ST. MARIES – Nerves are frazzled as North Idaho begins the complicated and controversial task of identifying which landowners have rights to use what water.
“It’s just like religion,” Clive Strong, the state’s deputy attorney general, told a group of Benewah County property owners Tuesday. “We’re not going to change somebody’s mind.”
The $16 million water adjudication is expected to start in September. That’s when people from just north of Spirit Lake south to St. Maries and from the Washington line to the Montana border can file claims for their existing water use. That will give them a clear title to use water, whether for their home, livestock, crops or power generation. The state will learn how much water in the Coeur d’Alene-Spokane river system is used.
Bob Haynes, regional manager for the Idaho Department of Water Resources, said that like many residents, the groundwater resources management plan committee that recommended the adjudication didn’t like the idea, mostly because it’s complicated and expensive.
“It’s not desirable, but it is needed,” Haynes said.
The goal is to have the information to make decisions on how and when to allocate the water before a shortage occurs. It also will help prevent problems such as low flows in the Spokane River.Washington is moving in a similar direction. Both states are concerned about their shared drinking water source, the underground Spokane Valley-Rathdrum Prairie Aquifer.
Whether tallying water rights in the river system is a good idea depends on who is asked. That was made clear during a series of town hall meetings this week held by the Idaho Department of Water Resources.
Some property owners, especially those in Benewah County along the St. Joe River, are concerned that the neighboring Coeur d’Alene Tribe will grab water rights. Others worry that adjudication will lead to more government oversight.
Many who live near the Spokane River and on the Rathdrum Prairie like the idea of a legal decree on how much water they can use, if only to protect themselves from downstream users in Washington.
Then there are those in the middle, such as the tribe, which isn’t sure the chore is needed in an area where water is plentiful and no shortage is anticipated, even with the surge in population and housing.
“The tribe didn’t ask for this,” said tribal attorney Eric Van Orden. “We find ourselves in the same position as everyone else, having to adjudicate our water rights.”
Concerns about the tribe’s intentions and role were widespread during the town hall meeting in St. Maries. Several people, including state Rep. Dick Harwood, R-St. Maries, asked why anyone would file a claim that could expose them to challenges for water they have used for years.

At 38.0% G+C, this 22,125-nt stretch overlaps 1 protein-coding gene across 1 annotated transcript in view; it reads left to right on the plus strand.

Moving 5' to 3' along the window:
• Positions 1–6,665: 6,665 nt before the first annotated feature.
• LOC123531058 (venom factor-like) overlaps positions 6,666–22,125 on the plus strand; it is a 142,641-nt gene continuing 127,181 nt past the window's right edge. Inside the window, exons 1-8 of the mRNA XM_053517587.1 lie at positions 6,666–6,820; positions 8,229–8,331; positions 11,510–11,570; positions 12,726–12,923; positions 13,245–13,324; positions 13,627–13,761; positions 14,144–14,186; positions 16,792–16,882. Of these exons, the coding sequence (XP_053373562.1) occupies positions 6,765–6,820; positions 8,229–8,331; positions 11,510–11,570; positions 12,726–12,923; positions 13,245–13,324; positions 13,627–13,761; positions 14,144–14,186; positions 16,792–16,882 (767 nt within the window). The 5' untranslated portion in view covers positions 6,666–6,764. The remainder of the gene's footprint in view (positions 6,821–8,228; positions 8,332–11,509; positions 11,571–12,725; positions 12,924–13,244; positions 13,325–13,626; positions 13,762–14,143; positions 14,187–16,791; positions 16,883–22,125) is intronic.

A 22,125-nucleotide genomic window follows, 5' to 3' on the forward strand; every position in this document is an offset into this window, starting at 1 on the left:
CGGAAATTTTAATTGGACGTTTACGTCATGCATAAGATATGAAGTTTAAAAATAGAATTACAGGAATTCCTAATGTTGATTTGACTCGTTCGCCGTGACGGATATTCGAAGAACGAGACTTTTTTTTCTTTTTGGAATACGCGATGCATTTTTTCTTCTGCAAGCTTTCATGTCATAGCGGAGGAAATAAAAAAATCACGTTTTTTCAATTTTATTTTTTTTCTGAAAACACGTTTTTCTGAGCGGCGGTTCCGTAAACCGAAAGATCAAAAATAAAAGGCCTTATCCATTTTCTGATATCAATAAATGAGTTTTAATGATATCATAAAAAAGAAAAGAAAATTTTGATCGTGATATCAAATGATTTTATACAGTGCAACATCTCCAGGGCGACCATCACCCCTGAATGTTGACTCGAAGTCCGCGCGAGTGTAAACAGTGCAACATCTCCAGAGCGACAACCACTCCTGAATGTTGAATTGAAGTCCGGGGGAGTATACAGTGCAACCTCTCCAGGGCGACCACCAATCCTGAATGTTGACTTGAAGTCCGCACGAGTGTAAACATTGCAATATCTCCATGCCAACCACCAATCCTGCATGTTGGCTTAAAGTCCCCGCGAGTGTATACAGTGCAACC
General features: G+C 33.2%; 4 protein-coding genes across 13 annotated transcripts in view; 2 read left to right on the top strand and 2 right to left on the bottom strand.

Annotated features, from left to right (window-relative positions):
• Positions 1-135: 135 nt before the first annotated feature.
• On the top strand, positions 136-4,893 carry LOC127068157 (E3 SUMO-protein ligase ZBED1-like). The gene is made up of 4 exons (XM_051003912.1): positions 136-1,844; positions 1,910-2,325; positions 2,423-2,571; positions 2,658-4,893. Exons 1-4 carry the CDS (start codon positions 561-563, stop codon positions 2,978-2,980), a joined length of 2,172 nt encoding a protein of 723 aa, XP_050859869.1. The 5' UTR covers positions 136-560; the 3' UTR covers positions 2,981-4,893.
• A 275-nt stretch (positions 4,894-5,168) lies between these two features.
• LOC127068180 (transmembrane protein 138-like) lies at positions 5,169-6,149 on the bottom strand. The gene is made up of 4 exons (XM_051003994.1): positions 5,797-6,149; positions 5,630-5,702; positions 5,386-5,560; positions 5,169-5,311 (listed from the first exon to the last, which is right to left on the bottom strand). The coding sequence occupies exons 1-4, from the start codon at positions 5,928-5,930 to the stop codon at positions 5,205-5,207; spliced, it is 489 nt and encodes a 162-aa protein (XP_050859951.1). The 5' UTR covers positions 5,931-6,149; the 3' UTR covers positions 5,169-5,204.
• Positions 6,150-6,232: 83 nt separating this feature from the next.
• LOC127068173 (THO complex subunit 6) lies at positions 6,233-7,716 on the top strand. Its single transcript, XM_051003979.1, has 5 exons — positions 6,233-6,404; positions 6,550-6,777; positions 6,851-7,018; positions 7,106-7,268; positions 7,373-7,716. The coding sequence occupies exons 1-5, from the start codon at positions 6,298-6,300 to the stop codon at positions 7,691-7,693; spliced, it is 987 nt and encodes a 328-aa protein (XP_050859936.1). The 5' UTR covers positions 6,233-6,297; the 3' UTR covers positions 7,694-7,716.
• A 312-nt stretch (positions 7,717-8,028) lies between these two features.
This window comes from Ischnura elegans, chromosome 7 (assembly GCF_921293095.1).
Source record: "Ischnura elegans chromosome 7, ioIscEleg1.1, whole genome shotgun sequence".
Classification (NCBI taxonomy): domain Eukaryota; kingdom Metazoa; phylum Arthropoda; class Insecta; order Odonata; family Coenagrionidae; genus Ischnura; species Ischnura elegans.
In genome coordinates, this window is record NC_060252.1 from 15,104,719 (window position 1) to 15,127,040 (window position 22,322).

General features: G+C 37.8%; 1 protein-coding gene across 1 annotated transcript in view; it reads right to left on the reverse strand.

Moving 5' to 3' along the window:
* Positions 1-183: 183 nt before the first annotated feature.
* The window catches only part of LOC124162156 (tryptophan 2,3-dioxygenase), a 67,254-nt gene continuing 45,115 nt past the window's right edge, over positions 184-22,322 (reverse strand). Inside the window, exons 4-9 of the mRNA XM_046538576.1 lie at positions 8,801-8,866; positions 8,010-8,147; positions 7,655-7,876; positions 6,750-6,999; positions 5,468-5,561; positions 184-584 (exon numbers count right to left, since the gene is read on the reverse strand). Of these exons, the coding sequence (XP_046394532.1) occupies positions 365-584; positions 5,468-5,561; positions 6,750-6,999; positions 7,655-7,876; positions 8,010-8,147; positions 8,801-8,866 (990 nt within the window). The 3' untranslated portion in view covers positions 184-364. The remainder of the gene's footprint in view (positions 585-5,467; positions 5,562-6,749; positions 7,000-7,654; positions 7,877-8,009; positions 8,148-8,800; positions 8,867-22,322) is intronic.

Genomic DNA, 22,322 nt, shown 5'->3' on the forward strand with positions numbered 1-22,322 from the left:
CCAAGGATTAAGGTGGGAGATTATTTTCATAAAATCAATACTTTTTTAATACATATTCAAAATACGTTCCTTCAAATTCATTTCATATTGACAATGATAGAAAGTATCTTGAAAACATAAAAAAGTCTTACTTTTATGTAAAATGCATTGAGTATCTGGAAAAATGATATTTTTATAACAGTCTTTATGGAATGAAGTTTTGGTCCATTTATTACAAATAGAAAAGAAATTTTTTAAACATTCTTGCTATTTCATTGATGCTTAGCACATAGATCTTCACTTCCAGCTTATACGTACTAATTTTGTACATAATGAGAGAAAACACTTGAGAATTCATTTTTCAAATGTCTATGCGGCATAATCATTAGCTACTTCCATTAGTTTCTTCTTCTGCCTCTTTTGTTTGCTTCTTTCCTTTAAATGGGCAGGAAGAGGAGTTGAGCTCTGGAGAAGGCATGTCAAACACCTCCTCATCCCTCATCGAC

“Them are my fears,” Harwood said. “I see us giving water up in our area to (the tribe).”
Strong was quick to clarify that nothing is being given to the tribe.
“Whatever the tribe has is what they have had as part of their initial contract with the U.S,” he said.
That did little to ease concerns.
“That’s probably just fear-mongering,” Van Orden said. “It’s unfounded to start telling people the tribe will take all their water off the reservation.”
Thursday’s meeting in Coeur d’Alene focused on how to file claims and concerns about Washington.
Haynes said the Idaho Legislature alleviated many fears by scaling back the process and making it voluntary for domestic and stock water rights holders to participate in the adjudication. It also cut the fee in half, to $25.
The process is the same as the process used in Idaho’s Snake River Basin for the past two decades; that was the largest water rights adjudication in the nation.
Property owners with small domestic uses can opt not to file claims. That includes homes with wells used for domestic water and irrigating less than a half-acre; small businesses using less than 2,500 gallons of well water a day; and ranchers using water for livestock that doesn’t exceed 13,000 gallons a day – enough for 1,000 range cattle, Haynes said.
But the state urges people to participate. If a water user skips the process now and later must defend a claim on water, the cost could soar into the thousands of dollars.
Haynes, who lives in the Cougar Gulch area, said he will be the first to file a claim.
“I have a very good well, but there is 160 acres immediately south of me that’s proposed to be developed,” he said. “I don’t know if it will impact me. If it does, I want to be in a position to defend myself.”